During dinner, Edna and Robert lose their earlier honesty and vivacity and become stiff and ceremonious. After they have eaten, they sit in the parlor, and Edna questions Robert about the young Mexican girl whose gift of a tobacco pouch has become the topic of discussion. Alcée drops by with a message for Edna about a card party. As soon as he sees Robert, Alcée begins to talk about the seductive beauty of Mexican girls. Robert is on edge and answers somewhat coldly. Soon afterward, he takes his leave of Edna, who remains with Alcée. Alcée asks Edna to go out for a nighttime drive but she sends him away, preferring to be alone. For the rest of the evening she thinks over her encounter with Robert, feeling suddenly distant from him and moved by pangs of jealousy as she imagines him with a beautiful young Mexican girl.
The next morning Edna awakes with hope, convinced that she has overreacted to what she perceived as Robert’s reserve of the night before. She tells herself that she will undoubtedly receive a visit from him that afternoon or evening. At breakfast, she reads letters from Raoul and from Léonce, who indicates his plans to return in March to take her on a journey abroad. Alcée has also sent a note, declaring his devotion and his trust that, however faintly, Edna returns his affection. She writes back cheerfully to her children and puts Alcée’s note under the maid’s stove-lid, choosing not to respond. Her response to Léonce’s letter about the proposed trip is evasive. Edna does not intend to mislead her husband, but she is unable to conceive of the vacation or, for that matter, of reality, because “she had abandoned herself to Fate and awaited the consequences with indifference.”
Days pass without a visit from Robert. Edna does not wish to visit Mademoiselle Reisz or Madame Lebrun because she fears that they may think she is eager to seek out Robert’s company. She awakes each morning in a state of hope and expectation, but retires each evening in despair. One night, she accepts Alcée’s invitation to accompany him out to the lake; afterward they return to her home, slipping into the physical intimacy that has become more and more frequent between them. Lying in bed that night, Edna feels freed of despondency, yet the next day she fails to feel the sense of hope that has greeted her on the past several mornings.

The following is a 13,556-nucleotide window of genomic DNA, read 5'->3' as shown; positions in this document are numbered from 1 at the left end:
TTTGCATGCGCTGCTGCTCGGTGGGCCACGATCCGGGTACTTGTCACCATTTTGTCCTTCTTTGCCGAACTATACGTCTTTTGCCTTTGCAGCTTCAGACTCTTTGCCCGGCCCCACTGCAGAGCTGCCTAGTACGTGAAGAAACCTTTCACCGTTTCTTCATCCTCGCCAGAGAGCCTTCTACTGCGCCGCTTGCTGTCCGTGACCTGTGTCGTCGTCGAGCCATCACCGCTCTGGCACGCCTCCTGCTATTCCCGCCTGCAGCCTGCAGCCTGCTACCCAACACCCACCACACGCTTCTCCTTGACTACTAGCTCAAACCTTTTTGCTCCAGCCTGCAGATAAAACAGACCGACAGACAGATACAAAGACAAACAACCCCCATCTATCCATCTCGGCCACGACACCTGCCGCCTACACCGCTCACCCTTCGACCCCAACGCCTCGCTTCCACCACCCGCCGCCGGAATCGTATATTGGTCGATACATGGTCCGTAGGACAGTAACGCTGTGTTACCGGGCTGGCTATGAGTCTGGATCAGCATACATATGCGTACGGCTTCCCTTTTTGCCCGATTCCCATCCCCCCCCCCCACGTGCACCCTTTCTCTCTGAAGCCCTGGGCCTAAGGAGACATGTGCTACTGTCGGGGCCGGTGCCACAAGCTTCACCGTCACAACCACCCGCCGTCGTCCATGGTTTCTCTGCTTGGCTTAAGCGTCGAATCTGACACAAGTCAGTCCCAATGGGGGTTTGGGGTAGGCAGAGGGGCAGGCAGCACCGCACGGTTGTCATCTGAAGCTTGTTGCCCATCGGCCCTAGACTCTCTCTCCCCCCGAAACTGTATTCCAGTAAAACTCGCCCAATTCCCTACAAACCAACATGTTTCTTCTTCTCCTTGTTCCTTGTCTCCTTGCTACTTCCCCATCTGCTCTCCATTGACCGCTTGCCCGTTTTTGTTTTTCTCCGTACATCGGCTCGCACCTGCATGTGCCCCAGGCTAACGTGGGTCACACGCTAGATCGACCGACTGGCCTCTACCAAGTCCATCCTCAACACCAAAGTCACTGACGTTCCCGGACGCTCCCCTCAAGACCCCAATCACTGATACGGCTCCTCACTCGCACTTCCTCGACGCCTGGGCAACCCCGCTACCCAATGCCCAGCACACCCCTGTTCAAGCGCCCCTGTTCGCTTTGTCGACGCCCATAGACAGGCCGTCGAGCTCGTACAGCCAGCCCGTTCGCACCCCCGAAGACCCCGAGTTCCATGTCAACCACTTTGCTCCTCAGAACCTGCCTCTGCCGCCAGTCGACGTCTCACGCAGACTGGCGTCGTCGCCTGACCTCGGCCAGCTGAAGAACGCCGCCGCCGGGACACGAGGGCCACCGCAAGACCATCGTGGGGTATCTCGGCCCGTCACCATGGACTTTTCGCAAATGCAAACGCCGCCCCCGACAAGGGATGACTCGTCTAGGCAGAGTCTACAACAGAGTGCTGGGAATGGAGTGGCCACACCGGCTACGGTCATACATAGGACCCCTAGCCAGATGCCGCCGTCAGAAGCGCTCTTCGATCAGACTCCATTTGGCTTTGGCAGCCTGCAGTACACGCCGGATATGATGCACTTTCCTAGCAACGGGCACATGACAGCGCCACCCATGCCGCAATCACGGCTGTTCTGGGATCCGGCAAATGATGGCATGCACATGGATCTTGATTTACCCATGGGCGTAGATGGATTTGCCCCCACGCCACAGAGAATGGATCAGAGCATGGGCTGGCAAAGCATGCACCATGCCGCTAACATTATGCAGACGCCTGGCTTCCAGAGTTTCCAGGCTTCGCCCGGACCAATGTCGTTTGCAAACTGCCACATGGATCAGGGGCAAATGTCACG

Although Edna does not miss the duties and limitations of her past, she has begun to feel the isolation of her current lifestyle. Her isolation is alleviated only by lust, not by the more genuine, purer kind of emotion she shares with her sons. Her visit to Iberville reveals that Edna still feels a sense of responsibility to her children, despite her feeling that she is no longer bound by matrimonial duty. Whereas Edna resented her obligation to her husband, her responsibility to her sons is pleasing. Edna’s unhappiness about leaving her children suggests a developing, although still unconscious, understanding of the effect her infidelities will have on the lives of her boys. Consciously, however, Edna thinks only of Robert’s return, dwelling on the idealized version of true love that she believes awaits them.
When Robert does return, the romantic, dreamlike reunion that Edna had imagined is replaced by an uncomfortable sense of tension. As they walk past her former home on the way to the pigeon house, Robert remarks, “I never knew you in your home.” Edna’s glib reply—“I am glad you did not”—reveals her unrealistic expectations for their relationship. She simplistically assumes that her new home and new independence will foster a love untainted by her past life, and she believes that Robert will be able to see her only as she is now, untethered from her prior identity. But Robert’s behavior shows that he does not believe the past can be so easily laid aside and forgotten. He continues to call Edna by her married name, he mentions Léonce several times, and he refers to the Pontellier mansion as Edna’s “home,” not as her former home. The lovers’ contrasting attitudes toward Edna’s past foreshadow the opposing decisions the two will make at the end of the novel, when faced with the prospect of honoring their emotions only by way of adultery.
The photograph of Alcée mars Edna and Robert’s evening alone on at least two different levels. As a suggestion of a third presence, it shatters their temporary illusion of being a world unto themselves. It also may serve to subtly weaken the bond they share by lowering Edna in Robert’s esteem. Although the text does not state whether Robert knows about Edna’s affair with Alcée, it is clear that he is aware of Alcée’s reputation. He is shocked when he discovers Alcée’s photograph in Edna’s home, and in Chapter VIII he tells a disapproving story about Alcée to Edna and Adèle on Grand Isle. Robert may have begun to wonder whether Edna is easily seduced.